About alpacas

Alpacas are from the Camelid family, closely related to the llama, and are mainly found in the Andes mountain range in Peru — although smaller numbers can also be found in Chile and Bolivia. Since they were first imported to South America in 1983, numbers there are thought to have grown to 3.5 million (British Alpaca Society), and large numbers have been established in North America, Australia, Britain and Europe. There are two different types of alpaca — the suri (with long “dreadlocks”) which represents about 10% of the population, and the more common huacaya (with shorter, crimped fibre).

Alpaca “Pico” as a baby.

Alpacas live over 20 years and fully grown weigh around 45-50kg. As they are herd animals they cannot be kept individually, and while they sometimes spit at each they are generally docile around humans &mdash although they are initially wary of being touched. Once they have become used to the presence of people and being handled by them, alpacas may allow their backs and necks to be touched. Halter training helps the animals to get used to being around humans, and also allows owners to move and show their alpacas easily. As they are prey animals, they are cautious of any potential threat and may make high pitched screeching sounds and threaten to spit in order to warn the intruder away. If another animal or human gets too close they may also kick, but the soft pads on their feet are not as dangerous as hooves.

Young alpacas in the snow.

Keeping alpacas

If you would like your own alpacas, five to ten alpacas can be kept on one acre – depending on the quality of the grass and the time of year – though you can start your herd with a group of 3 females if you wish to breed, or 3 castrated males. A 4-foot high fence is suitable as alpacas do not tend to challenge barriers.

Alpacas require a shelter during rain and snow, but it is not necessary to bring them in during bad weather. Neither is it necessary to provide a waste area as they instinctively use a dung pile that they do not graze, avoiding the chance of spreading disease by keeping waste and food separate.

A small group of alpacas.

A small group of alpacas including baby “Assam” and his mum “Whitesox”.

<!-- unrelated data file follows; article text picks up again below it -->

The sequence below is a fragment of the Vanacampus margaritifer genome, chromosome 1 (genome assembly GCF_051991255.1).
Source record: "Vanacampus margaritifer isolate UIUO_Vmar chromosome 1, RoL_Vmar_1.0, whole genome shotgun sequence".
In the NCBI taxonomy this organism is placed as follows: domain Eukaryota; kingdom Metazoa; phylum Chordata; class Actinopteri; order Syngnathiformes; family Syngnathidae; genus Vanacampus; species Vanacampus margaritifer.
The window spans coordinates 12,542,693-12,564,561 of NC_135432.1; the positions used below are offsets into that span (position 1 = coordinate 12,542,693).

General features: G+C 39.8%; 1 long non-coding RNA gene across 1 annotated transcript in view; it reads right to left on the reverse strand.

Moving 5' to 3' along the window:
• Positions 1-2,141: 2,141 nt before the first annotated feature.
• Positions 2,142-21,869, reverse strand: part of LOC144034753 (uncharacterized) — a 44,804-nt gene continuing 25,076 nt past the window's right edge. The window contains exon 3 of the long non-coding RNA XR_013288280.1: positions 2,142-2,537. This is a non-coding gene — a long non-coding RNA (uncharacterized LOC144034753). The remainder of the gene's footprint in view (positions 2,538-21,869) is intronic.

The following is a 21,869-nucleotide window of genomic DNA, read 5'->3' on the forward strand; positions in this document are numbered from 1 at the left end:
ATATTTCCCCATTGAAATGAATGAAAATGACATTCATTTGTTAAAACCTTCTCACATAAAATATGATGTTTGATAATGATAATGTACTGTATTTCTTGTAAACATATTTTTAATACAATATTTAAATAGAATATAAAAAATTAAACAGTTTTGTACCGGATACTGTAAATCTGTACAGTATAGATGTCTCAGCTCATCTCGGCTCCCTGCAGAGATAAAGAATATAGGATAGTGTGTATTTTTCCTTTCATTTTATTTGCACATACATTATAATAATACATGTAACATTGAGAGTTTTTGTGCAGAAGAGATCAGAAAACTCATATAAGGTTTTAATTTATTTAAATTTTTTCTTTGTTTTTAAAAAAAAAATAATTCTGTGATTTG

Alpacas are grazing animals, but require feed supplement once a day for the correct balance of minerals and vitamins, along with hay throughout the winter. Routine care involves trimming toenails 2 or 3 times a year, 6-monthly vaccinations and worming.

Alpacas are generally trouble-free so they do not take up a lot of time to maintain – though you will find you enjoy spending time among them. There is nothing better at dusk on a summer evening listening to alpacas gently nibbling the grass than watching the cria rushing about having a mad half-hour before bed time.

Fawn coloured baby alpaca.

Alpaca “Monsoon” as a baby.

Alpacas for sale

We have a few alpacas available to sell each year, with prices ranging from £500 to £4000.

Prospective buyers are welcome to arrange to visit us to see our alpacas and learn more about their upkeep. We also offer as much hands-on, practical instruction and future support as possible to anyone reserving alpacas from Willowmead.

Call 01473 738212 to enquire, or contact us online.

Willowmead is a small family farm running a herd of 34 alpacas in the Suffolk countryside. We have been breeding alpacas for ten years, concentrating just as much on health and character of the animals as on the fineness of their fleece.

Alpacas currently available

We like to limit our herd size to ensure we can get to know each of our alpacas by name and character, so must sell some this year to make way for new arrivals. We offer a wide choice of colours at reasonable prices, all backed up with ongoing support and advice.

We are fortunate to be in a part of the country that is currently free of the bovine TB that is a serious problem in other areas – a good reason to choose your alpacas from Suffolk.

View our available alpacas.